Everyone has skeletons in their closet of some sort, but the Japanese Consulate in Chicago actually, literally does—or did, anyway. A worker told police that a box filled with two skulls and a bunch of bones was discovered by staffers yesterday in a closet that the consulate's previous management had used, the Chicago Tribune reports. With the box was a letter postmarked in June from Rochester, Minn., informing the consulate that the bones belonged to two Japanese WWII vets and asking the consulate to return the bones to Japan for burial.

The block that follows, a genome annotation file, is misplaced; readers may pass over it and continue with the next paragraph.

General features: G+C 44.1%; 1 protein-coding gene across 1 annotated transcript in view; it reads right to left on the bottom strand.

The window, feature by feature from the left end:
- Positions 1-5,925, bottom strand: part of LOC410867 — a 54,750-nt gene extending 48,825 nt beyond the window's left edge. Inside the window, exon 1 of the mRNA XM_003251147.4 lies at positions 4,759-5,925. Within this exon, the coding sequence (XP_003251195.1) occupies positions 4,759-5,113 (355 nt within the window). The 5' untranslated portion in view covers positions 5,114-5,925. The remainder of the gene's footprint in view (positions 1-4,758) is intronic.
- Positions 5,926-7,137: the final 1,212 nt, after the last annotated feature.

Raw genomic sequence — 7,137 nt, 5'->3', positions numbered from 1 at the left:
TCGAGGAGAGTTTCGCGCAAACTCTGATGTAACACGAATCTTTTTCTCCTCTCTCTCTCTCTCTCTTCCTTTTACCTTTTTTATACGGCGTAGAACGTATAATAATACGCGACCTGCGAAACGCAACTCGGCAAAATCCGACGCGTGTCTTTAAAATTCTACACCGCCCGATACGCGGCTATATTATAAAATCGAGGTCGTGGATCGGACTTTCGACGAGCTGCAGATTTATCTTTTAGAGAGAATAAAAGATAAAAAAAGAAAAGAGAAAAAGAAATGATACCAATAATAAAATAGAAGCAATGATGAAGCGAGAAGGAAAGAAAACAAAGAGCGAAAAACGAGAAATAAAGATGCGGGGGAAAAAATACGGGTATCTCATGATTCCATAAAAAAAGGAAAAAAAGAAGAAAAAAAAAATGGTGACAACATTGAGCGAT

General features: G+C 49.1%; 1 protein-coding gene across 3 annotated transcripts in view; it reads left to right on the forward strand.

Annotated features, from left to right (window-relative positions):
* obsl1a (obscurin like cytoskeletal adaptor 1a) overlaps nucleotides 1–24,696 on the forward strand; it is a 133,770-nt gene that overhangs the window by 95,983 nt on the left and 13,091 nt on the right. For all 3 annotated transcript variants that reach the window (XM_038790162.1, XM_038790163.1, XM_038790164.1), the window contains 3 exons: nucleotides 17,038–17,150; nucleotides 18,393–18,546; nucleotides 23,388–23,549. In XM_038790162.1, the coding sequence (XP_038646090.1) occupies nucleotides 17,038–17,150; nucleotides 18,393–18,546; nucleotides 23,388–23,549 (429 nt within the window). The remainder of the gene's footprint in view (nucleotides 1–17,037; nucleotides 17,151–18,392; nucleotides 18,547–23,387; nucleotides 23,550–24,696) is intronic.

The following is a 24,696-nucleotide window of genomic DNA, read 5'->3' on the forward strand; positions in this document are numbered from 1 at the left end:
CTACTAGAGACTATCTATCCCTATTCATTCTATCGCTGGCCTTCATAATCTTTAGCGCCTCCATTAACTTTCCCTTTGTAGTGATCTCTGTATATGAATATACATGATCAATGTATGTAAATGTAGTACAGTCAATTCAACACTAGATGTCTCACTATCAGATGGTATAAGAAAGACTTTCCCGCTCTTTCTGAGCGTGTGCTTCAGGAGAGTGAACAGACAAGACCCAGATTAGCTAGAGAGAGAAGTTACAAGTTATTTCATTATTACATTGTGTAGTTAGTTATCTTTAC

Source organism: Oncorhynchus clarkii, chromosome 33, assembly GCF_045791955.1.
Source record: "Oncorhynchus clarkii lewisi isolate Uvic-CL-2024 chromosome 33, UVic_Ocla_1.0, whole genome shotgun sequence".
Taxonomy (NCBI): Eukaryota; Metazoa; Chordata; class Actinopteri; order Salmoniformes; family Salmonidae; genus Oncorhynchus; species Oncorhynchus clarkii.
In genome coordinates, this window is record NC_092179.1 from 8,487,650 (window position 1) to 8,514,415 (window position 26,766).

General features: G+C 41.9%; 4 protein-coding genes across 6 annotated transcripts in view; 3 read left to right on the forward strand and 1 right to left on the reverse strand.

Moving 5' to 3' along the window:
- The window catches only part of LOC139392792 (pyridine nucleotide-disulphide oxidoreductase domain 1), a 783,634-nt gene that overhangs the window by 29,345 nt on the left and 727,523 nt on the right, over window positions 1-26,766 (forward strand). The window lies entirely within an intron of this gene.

The anonymous sender said in the letter that the remains were of two soldiers who had been killed on Tinian Island, which, according to the National Park Service, is the island in the Pacific's Marianas that served as the launching pad for planes that dropped the Hiroshima and Nagasaki atomic bombs. Interviews with members of the former consulate staff revealed that they had sent photos of the bones to a pathologist when the box originally showed up back on June 17—but the results came back a couple of months later saying the bones "may not be of Japanese descent," according to the police report cited in the Tribune. The remains are now reportedly with the Cook County Medical Examiner's office. (This woman found 80 skeletons stuffed into Ikea bags in a Swedish church.)